This is a simple howto tutorial for creating and bonding three interfaces, a wireless one (wlan0), one RealTek based GIGe cabled NIC (eth0) and another alternate Intel based GIGe NIC (eth1). This is partially a conceptual howto since a home HTPC / Backup center probably doesn't need three separate NIC's for redundancy. However, with recent ventures into the world of GIGe ethernet and associated issues, it does add some merit to this initiative. The wireless NIC card (wlan0) is thrown here just to add another level of redundancy: a wireless one.
Here are the steps to configuring bonding on RHEL / SL Linux:
|Step||Step Name||Command / Results|
|1||Plug in your network cards that will be participating in the bonding.||
The results should look similar to this from the OS side:
|2||Once plugged in, find the MAC address of each card.||To get the MAC address, provided you have not yet configured bonding, by simply issuing ifconfig -a or netstat -ie. Please see here for alternate ways of finding the MAC.|
|3||Define your interfaces.||
To do so, we'll need to create a number of files under /etc/sysconfig/network-scripts:
The items in blue, green and bolded black being key here. Notice, we only specify an IP for the bond0 interface, not the slaves.
|4||Ensure the bonding module will load on startup.||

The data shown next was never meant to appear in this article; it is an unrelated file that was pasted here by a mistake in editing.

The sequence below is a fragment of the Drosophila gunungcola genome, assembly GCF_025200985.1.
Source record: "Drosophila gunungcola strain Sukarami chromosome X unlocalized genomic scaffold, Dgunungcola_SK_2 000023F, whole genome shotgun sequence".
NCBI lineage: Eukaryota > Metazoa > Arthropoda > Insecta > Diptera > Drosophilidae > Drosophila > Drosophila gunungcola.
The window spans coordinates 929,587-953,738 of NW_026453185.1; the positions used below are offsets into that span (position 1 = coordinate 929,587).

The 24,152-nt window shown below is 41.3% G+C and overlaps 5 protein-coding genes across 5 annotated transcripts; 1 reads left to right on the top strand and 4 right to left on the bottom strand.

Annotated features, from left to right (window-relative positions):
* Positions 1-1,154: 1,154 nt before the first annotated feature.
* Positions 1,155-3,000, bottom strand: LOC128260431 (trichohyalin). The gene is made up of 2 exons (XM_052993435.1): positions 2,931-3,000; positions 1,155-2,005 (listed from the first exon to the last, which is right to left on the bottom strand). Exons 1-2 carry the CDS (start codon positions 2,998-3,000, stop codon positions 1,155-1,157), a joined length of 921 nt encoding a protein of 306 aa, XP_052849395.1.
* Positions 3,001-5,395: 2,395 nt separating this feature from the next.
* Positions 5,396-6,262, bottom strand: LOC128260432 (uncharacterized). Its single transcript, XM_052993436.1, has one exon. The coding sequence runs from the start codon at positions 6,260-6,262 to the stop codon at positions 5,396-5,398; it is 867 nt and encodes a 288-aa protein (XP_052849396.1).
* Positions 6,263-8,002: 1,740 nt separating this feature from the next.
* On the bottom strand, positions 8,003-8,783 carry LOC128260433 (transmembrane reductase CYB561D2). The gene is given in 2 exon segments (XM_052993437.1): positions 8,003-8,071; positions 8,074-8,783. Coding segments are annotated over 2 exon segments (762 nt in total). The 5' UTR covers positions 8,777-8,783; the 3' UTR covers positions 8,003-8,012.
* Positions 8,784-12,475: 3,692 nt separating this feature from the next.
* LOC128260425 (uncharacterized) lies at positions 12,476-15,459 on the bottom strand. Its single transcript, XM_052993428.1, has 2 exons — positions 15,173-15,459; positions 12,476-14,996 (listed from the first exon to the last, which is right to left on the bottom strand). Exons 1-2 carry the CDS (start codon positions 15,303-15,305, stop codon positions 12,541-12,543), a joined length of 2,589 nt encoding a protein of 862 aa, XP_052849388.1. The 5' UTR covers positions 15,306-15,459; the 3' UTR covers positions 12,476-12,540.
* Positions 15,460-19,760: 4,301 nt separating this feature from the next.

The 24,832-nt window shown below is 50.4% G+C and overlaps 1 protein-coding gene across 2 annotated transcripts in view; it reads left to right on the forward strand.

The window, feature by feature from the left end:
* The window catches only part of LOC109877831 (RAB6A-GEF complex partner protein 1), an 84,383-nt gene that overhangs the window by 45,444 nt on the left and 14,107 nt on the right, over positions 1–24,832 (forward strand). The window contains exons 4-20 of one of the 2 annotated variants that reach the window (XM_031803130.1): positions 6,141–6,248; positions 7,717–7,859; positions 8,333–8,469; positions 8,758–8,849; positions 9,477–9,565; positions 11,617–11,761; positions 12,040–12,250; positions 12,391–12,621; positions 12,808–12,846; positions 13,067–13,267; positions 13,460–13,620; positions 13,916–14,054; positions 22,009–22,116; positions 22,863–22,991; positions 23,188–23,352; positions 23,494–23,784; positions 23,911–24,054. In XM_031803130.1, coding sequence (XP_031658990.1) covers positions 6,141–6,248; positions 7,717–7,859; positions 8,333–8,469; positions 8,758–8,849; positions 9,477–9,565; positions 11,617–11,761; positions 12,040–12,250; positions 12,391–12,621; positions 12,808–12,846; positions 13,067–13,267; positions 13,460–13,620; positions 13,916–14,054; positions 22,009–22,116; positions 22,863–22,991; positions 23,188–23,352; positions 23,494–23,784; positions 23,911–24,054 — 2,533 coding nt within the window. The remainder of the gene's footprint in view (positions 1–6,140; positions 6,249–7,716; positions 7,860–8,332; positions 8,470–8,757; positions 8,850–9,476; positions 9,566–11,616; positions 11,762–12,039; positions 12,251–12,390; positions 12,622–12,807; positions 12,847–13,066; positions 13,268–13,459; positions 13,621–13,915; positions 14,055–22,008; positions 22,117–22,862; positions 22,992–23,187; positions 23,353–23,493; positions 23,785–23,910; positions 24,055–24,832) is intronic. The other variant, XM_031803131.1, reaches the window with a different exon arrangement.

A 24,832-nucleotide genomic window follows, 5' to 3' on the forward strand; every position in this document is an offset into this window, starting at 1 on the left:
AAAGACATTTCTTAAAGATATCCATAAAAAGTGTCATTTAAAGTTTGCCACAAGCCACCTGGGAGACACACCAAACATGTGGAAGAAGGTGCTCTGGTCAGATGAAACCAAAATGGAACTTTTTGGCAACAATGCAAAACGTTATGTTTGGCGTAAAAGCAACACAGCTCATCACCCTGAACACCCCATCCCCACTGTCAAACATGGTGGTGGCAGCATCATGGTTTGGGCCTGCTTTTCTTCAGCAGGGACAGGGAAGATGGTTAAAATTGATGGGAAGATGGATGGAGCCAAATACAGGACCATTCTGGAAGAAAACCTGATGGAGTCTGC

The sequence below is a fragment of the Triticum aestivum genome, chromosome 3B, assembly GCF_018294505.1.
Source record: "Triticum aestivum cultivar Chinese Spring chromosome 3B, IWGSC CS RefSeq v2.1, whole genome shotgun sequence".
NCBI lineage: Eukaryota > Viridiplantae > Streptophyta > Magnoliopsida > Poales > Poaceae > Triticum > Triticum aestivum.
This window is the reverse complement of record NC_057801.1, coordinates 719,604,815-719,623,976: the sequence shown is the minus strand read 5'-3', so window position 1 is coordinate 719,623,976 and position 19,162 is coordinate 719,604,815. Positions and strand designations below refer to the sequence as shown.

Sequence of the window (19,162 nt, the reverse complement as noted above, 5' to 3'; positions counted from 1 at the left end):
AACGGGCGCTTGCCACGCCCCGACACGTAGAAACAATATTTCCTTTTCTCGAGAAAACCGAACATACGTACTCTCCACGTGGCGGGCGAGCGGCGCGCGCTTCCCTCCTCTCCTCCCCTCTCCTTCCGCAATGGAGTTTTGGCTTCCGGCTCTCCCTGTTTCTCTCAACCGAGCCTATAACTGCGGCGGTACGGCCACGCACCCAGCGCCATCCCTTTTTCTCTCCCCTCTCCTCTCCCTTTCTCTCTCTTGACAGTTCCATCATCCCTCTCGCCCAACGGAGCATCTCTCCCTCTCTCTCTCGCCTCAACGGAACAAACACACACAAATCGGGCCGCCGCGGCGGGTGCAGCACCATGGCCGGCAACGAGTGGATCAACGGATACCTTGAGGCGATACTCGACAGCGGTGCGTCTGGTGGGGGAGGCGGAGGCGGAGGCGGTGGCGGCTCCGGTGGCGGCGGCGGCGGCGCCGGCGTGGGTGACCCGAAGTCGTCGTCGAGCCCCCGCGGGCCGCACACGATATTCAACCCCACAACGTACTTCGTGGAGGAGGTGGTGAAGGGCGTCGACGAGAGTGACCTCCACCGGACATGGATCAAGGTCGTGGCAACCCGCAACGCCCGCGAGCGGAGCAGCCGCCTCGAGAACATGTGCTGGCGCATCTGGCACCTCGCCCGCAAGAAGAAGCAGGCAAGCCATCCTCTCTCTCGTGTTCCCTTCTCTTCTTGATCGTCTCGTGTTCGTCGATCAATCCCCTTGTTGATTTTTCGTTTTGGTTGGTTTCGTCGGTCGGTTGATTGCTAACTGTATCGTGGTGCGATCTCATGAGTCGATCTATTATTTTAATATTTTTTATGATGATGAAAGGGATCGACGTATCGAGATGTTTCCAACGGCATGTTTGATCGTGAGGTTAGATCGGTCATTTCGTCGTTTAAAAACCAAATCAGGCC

Ensure the following line exists in the /etc/rc.local file:
# cat /etc/rc.local|grep bonding
In addition, ensure the /etc/modprobe.d/modprobe.conf file is defined to load the bonding module including any customizations:
# cat /etc/modprobe.d/modprobe.conf
The bonding mode selected is 2 for active-backup configuration since we only want to use wlan0 for backup. (In case all connection with the server fails through eth0 and eth1)
install bond0 /sbin/modprobe –ignore-install -o bonding0 bonding miimon=100
(Optional) It is recommended
To do this, it is recommended to define some UDEV rules
This will ensure that the network card names per each ethernet adapter (as listed in lspci above) will always retain the same name.
|6||Load the bonding module.||
Check first that it isn't loaded, if it is, skip to the next step:
# lsmod|grep bonding
If it isn't loaded, load it using:
# modprobe bonding
|7||Restart the network.||
Issue the following to restart your network:
# service network restart
to make the changes take effect.
And this completes our bonding tutorial. Feel free to leave a reply on your bonding success story. We'd love to hear from you.